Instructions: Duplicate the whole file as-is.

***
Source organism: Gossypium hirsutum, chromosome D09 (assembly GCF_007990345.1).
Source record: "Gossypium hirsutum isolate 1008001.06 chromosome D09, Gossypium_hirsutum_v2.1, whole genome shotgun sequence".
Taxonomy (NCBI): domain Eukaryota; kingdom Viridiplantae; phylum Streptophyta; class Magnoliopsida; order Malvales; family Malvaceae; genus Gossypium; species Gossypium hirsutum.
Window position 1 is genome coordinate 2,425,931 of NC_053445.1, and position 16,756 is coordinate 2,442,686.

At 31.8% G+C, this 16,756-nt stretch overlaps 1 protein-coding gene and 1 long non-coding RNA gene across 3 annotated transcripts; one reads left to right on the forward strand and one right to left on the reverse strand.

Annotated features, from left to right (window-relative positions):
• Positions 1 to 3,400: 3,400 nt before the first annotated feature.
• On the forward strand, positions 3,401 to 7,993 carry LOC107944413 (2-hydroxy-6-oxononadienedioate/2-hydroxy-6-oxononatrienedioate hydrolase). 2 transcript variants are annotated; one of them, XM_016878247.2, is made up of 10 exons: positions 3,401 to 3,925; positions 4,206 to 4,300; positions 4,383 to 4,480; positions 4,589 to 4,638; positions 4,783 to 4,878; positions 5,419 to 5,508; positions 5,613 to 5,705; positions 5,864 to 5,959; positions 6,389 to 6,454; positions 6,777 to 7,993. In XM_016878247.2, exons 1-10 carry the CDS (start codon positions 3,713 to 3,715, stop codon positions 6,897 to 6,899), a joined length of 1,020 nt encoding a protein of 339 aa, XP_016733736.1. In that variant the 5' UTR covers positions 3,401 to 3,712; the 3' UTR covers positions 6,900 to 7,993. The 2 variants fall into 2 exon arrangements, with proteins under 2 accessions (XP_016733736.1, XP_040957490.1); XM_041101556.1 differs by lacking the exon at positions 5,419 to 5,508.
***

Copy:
Source organism: Gossypium hirsutum, chromosome D09 (assembly GCF_007990345.1).
Source record: "Gossypium hirsutum isolate 1008001.06 chromosome D09, Gossypium_hirsutum_v2.1, whole genome shotgun sequence".
Taxonomy (NCBI): domain Eukaryota; kingdom Viridiplantae; phylum Streptophyta; class Magnoliopsida; order Malvales; family Malvaceae; genus Gossypium; species Gossypium hirsutum.
Window position 1 is genome coordinate 2,425,931 of NC_053445.1, and position 16,756 is coordinate 2,442,686.

At 31.8% G+C, this 16,756-nt stretch overlaps 1 protein-coding gene and 1 long non-coding RNA gene across 3 annotated transcripts; one reads left to right on the forward strand and one right to left on the reverse strand.

Annotated features, from left to right (window-relative positions):
• Positions 1 to 3,400: 3,400 nt before the first annotated feature.
• On the forward strand, positions 3,401 to 7,993 carry LOC107944413 (2-hydroxy-6-oxononadienedioate/2-hydroxy-6-oxononatrienedioate hydrolase). 2 transcript variants are annotated; one of them, XM_016878247.2, is made up of 10 exons: positions 3,401 to 3,925; positions 4,206 to 4,300; positions 4,383 to 4,480; positions 4,589 to 4,638; positions 4,783 to 4,878; positions 5,419 to 5,508; positions 5,613 to 5,705; positions 5,864 to 5,959; positions 6,389 to 6,454; positions 6,777 to 7,993. In XM_016878247.2, exons 1-10 carry the CDS (start codon positions 3,713 to 3,715, stop codon positions 6,897 to 6,899), a joined length of 1,020 nt encoding a protein of 339 aa, XP_016733736.1. In that variant the 5' UTR covers positions 3,401 to 3,712; the 3' UTR covers positions 6,900 to 7,993. The 2 variants fall into 2 exon arrangements, with proteins under 2 accessions (XP_016733736.1, XP_040957490.1); XM_041101556.1 differs by lacking the exon at positions 5,419 to 5,508.